Several initiatives for needy children contained in last week's Budget are concrete investments in the future of younger Singaporeans. With names appropriately resonant of childhood, First Step, KidStart and Fresh Start seek to give children a firmer footing in life. The new First Step grant of $3,000 will help parents who either place no deposits in the Child Development Account or not enough to enjoy the maximum benefits from the Government's co-matching funds. Under KidStart, 1,000 disadvantaged children will receive learning and health support in their first six years. To boost their home life, a grant of up to $35,000 under the Fresh Start Housing Scheme will help families living in rental flats with young children to move into their own two-room flats.
Taken together, these measures can substantially improve children's lives. Often, early intervention is seen as a system of specialised services to help babies and toddlers with developmental delays or disabilities. Essential though these particular services are, intervention should also cover the general impediments to a child's ability to access the best of what her or his society has to offer. Some social researchers hold that disadvantaged children fail to do well in school because their cognitive bandwidth is occupied with basic deprivations and a chaotic home environment. Hence the need to address not just the pressing needs of children but also the difficulties dogging the adults in their families.
Equity demands that, as far as is possible, the playing field is levelled for children so that all of them have a fresh start in life unencumbered by problems faced by their parents. The three schemes represent an integrated effort to ensure that children from needy families in Singapore are not consigned to their inherited fate but can count on the support of state and society to fulfil their potential. At the same time, their parents are not absolved of the need to meet certain minimum standards of responsibility. The housing scheme requires families to demonstrate effort by staying employed and ensuring that their children attend school. Such conditions enable the Government to uphold the tradition of fiscal prudence by which citizens by and large judge it.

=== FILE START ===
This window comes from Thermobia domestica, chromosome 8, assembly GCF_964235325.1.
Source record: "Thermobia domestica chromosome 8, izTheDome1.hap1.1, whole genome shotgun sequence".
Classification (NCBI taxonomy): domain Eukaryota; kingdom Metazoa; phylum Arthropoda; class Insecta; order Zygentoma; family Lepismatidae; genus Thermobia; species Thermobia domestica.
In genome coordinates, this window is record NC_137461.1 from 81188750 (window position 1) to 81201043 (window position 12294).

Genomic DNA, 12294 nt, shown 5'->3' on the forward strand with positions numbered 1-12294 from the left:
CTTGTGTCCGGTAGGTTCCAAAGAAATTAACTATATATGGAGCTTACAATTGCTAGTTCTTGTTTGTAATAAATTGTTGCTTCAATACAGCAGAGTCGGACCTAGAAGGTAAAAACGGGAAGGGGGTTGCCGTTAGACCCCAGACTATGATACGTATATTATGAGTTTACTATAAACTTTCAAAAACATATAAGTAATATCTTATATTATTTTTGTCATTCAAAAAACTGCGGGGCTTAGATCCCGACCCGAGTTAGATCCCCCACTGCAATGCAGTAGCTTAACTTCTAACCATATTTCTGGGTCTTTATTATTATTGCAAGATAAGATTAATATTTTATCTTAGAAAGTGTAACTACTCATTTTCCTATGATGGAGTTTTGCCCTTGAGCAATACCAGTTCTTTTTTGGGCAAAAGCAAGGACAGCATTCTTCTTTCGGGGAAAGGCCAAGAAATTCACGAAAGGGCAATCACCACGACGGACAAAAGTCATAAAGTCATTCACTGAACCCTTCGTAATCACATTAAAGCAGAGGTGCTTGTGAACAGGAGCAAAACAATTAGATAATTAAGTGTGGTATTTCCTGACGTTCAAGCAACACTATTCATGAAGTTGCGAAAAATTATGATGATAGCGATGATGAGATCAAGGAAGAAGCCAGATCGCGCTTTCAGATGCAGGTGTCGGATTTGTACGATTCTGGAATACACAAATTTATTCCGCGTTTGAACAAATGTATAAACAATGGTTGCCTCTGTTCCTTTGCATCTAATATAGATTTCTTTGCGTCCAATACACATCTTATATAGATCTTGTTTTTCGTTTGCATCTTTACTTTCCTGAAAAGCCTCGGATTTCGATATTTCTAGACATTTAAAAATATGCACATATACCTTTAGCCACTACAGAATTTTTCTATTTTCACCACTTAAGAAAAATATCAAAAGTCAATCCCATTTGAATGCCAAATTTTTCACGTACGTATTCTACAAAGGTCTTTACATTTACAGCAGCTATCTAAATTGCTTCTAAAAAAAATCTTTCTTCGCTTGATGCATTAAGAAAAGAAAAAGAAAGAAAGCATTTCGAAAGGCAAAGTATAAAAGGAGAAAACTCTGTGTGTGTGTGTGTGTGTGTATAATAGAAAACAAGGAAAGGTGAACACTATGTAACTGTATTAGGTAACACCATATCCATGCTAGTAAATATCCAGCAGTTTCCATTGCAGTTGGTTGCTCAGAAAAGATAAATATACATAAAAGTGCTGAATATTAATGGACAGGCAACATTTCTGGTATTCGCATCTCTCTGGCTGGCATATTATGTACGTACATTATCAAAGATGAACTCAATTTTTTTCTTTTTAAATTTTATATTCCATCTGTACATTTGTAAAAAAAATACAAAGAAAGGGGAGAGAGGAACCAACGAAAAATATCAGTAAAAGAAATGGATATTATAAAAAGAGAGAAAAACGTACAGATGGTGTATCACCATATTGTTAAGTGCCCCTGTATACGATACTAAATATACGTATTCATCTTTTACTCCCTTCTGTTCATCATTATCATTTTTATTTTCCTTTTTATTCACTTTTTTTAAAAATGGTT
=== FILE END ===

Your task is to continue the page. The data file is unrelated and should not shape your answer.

However, even the most fiscally conservative Singaporean should not begrudge the investment in needy children. The amount invested in early intervention might appear substantial but it is targeted at the deserving and it serves a larger national purpose. Every child who is rescued, early in life, from a dysfunctional economic or familial environment helps check the social cost to the country that might otherwise be felt in the future. The loss might take the form of the economic contribution that some fail to make, or the social burden they impose on society. Singapore and its children deserve better.